Like whales, sea lions are contributing to marine ecosystems in the most fundamental way possible, research by a Flinders graduate has found.
Dr Trish Lavery, who established that Southern Ocean sperm whales offset their carbon emissions by defecating iron on phytoplankton, has found that the digestive mechanisms of Australian sea lions mean that they too are making vital nutrients available to the first tier of the marine food chain.
Her research, published in the Public Library of Science journal PLoS ONE, found that the sea lion gut has a characteristic microbiome, or bacterial profile, that is high in types of bacteria able to metabolise iron and phosphorus.
“While bacteria are net consumers of nutrients in energy-poor environments, in nutrient-rich environments like the surface of a faecal particle, bacteria can make soluble more vital nutrient elements from faecal matter than they require for their own growth,” Dr Lavery said.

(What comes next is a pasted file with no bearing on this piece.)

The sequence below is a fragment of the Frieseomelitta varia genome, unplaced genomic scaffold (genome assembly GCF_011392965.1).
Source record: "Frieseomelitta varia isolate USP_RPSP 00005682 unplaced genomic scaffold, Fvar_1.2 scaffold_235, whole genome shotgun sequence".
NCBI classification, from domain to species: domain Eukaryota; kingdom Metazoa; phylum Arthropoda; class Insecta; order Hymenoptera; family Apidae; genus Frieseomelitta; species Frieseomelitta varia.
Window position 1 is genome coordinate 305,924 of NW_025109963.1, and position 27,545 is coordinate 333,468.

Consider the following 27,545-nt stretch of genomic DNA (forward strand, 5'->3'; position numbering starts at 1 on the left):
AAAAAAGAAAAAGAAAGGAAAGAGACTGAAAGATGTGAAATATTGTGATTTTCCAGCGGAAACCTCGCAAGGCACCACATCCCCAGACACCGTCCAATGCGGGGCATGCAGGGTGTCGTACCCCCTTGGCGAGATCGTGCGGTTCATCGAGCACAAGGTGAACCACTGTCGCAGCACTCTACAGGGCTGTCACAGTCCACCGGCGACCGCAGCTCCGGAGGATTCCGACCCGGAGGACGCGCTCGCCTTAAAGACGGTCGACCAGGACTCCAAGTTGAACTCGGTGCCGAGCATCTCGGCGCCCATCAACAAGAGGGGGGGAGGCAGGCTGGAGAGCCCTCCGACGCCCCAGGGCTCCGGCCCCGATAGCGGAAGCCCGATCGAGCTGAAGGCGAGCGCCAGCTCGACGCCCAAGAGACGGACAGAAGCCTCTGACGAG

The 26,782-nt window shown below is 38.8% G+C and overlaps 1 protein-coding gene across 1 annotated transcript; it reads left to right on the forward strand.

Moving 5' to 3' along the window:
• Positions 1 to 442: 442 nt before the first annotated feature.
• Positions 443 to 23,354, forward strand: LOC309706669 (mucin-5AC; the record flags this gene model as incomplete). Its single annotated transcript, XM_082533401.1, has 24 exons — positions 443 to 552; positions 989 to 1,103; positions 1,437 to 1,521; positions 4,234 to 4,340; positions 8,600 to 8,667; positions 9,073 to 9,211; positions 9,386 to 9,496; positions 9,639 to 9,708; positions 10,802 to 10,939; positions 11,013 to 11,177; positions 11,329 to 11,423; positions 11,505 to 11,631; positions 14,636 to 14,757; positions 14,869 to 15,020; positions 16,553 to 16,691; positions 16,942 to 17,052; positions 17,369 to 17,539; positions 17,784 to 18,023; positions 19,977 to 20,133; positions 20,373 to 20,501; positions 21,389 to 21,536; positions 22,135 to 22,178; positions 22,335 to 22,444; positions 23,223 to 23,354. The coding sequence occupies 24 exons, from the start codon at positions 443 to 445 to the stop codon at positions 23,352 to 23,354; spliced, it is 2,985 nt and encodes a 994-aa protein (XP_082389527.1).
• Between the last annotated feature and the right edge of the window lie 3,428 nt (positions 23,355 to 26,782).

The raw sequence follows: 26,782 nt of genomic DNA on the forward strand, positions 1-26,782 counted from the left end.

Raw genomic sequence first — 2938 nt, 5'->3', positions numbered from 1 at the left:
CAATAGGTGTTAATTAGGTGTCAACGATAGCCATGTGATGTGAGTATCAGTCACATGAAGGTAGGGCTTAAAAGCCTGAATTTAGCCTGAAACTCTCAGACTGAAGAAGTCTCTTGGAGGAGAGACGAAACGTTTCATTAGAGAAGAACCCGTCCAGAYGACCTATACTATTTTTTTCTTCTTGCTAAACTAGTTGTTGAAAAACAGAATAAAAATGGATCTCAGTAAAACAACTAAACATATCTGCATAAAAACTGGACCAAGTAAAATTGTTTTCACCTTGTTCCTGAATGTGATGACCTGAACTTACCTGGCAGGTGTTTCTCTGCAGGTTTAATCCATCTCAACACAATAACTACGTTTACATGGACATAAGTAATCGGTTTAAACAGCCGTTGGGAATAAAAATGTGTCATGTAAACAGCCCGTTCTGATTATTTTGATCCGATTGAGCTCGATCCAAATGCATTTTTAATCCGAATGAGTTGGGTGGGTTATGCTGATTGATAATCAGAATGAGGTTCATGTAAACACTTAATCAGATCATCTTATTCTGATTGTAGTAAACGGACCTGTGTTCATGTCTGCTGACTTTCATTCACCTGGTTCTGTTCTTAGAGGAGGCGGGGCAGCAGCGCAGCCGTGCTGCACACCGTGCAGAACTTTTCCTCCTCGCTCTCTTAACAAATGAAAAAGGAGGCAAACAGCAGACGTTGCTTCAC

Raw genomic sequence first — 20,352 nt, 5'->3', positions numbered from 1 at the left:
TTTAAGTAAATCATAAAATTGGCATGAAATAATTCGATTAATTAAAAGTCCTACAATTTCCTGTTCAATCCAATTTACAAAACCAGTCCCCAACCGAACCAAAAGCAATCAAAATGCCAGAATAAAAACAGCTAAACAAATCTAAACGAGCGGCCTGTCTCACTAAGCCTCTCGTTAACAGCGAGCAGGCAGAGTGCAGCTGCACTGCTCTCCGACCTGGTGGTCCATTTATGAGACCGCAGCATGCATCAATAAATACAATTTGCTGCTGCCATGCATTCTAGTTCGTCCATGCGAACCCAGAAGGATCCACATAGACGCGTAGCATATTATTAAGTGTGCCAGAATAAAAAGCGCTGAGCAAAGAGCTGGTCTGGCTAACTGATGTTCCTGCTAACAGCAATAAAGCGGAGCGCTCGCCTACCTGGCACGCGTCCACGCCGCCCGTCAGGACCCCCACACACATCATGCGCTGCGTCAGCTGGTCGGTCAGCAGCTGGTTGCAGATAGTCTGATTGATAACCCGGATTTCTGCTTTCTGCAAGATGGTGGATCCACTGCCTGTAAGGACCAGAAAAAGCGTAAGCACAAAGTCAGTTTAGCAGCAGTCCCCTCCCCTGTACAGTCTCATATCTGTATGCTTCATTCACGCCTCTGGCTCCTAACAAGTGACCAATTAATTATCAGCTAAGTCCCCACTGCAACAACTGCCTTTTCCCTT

“This leads to leaching of these nutrients into the surrounding waters where they can become available for free living phytoplankton microbes.”
Dr Lavery said the sea lions may therefore help to keep nutrients where they can be incorporated into the food chain.
“The bacteria in Australian sea lion faeces may limit nutrient sinkage to depth and enhance the persistence of nutrients in the photic zone where they are available to support primary production by phytoplankton.”
And for creatures whose cold marine environment makes a layer of protective fat a valuable asset, Dr Lavery also found evidence that the metabolism of sea lions is actually geared towards obesity.
Her study found a ratio of crucial bacteria similar to that in previous studies of obese humans and obese mice.
“This suggests that the gut microbiome may confer a predisposition towards the excess body fat that is needed for thermoregulation within the cold oceanic habitats foraged by Australian sea lions,” she said.